On Monday, August 15, 2016 at 12:26:44 PM UTC-4, Leon wrote:
I was going to ask that question, but I decided he knew what he was doing,
so I didn't.
Speaking of dowels, last week I bought a 36" length of 5/8" dowel stock,
labeled as Beech, from a local crafts store. It seemed really light
compared to a short length of of hardwood dowel that I had lying around so
I did not feel confident in using it.
The next day I went to local lumber yard and looked at their 5/8" dowel
stock, also labeled as Beech. It looked and felt much sturdier. I
mentioned that to one of the staff and she said that lots of stores are
importing Beech dowels from China and it's pure crap.
Sure enough, I went home and right there on the bar code label of the
craft store product was the word "China". I weighed both pieces and the
lumber yard dowel was almost 20% heavier than the crafts store dowel.
On Tuesday, August 16, 2016 at 1:00:05 PM UTC-4, Swingman wrote:
Well, I'm not defending the Chinese, but AISYK there are different
species of Beech, some of which are harder than others.
The Chinese aren't wrong in labeling the dowel stock as Beech although
it wouldn't be good for anything other than light crafts. In this case,
I'd actually place more "blame" on the craft store for selling the
crappy Beech for the same price as the lumber yard sells the better
stuff. I don't know their cost, but I'd guess the craft store made more
profit than the lumber yard.
On Tuesday, August 16, 2016 at 8:51:22 PM UTC-4, krw wrote:
All kidding aside, I have been listening to podcasts from a show called
RadioLab out of NYC. Per Wikipedia, "the show focuses on topics of a
scientific and philosophical nature." They have distinct audio style,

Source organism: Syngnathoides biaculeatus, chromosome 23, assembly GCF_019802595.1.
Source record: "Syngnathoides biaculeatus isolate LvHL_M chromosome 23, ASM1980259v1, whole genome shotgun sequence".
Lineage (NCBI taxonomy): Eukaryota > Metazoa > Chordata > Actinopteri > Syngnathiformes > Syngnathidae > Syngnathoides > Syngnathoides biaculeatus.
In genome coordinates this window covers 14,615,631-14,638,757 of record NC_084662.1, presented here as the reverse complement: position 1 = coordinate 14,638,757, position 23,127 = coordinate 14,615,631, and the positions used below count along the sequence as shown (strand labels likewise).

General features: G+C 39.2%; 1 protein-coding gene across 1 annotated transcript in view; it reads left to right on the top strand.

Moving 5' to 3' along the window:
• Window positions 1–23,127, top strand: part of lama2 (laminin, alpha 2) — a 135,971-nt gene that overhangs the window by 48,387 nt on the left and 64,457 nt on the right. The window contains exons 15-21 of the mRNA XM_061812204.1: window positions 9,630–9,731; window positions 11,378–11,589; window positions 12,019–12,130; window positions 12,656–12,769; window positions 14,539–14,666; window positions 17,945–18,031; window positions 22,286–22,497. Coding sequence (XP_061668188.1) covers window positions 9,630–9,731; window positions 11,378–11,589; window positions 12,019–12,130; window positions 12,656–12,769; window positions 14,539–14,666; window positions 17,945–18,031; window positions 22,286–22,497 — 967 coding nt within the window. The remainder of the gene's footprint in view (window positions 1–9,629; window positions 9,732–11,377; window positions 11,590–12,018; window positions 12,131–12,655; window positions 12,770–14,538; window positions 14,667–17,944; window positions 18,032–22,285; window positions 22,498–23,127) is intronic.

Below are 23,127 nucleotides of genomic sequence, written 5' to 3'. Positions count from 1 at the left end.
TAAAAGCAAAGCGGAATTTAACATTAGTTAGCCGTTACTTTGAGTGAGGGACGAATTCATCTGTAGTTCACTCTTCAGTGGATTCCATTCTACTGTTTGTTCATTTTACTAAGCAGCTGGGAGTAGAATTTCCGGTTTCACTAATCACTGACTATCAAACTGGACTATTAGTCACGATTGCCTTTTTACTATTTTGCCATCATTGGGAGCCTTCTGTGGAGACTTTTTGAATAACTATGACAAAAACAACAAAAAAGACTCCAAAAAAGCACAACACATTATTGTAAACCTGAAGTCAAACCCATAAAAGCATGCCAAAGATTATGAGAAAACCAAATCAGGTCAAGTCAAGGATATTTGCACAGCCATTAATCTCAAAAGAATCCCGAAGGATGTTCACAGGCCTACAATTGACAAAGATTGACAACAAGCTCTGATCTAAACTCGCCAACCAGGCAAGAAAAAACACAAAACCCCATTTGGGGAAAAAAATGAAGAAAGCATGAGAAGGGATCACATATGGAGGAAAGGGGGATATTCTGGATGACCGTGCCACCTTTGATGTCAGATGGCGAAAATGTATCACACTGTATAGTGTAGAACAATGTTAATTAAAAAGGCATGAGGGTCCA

intermixing the voices of the hosts, the interviewees, sound effects, etc.
This podcast, "From Tree To Shining Tree", discusses the relationship
between trees in a forest, including how different species interact both
underground and within their cell structures.
From the podcast site:
"In this story, a dog introduces us to a strange creature that burrows
beneath forests, building an underground network where deals are made and
lives are saved (and lost) in a complex web of friendships, rivalries, and
business relations. It’s a network that scientists are only just be
to untangle and map, and it’s not only turning our understanding of
upside down, it’s leading some researchers to rethink what it means
OK, that's the rec.woodworking relate. Another very interesting podcast is
"This episode we consider a string of barbaric crimes by a hated man, and
the attorney who, when called to defend him, also wound up defending a core
principle of our legal system. When Frank Armani learned his client?
gruesome secrets, he made a morally startling decision that stunned the wor
and goes to the heart of what it means to be a defense attorney - how far
should lawyers go to provide the best defense to the worst people?"
This case is now a major part of any ethics course taught in law school.
IMHO, I think you would be better served using a piece of white oak, or even
mahogany. Both woods will resist decay much better than poplar. IME, poplar
does not survive well in the great outdoors based on some camp gear I made 30
years ago. It literally fell apart after a few years hard use. I stored it
outdoors under a roof, but the high humidity caused fungi and rot. SYP is more
rot resistant than poplar.
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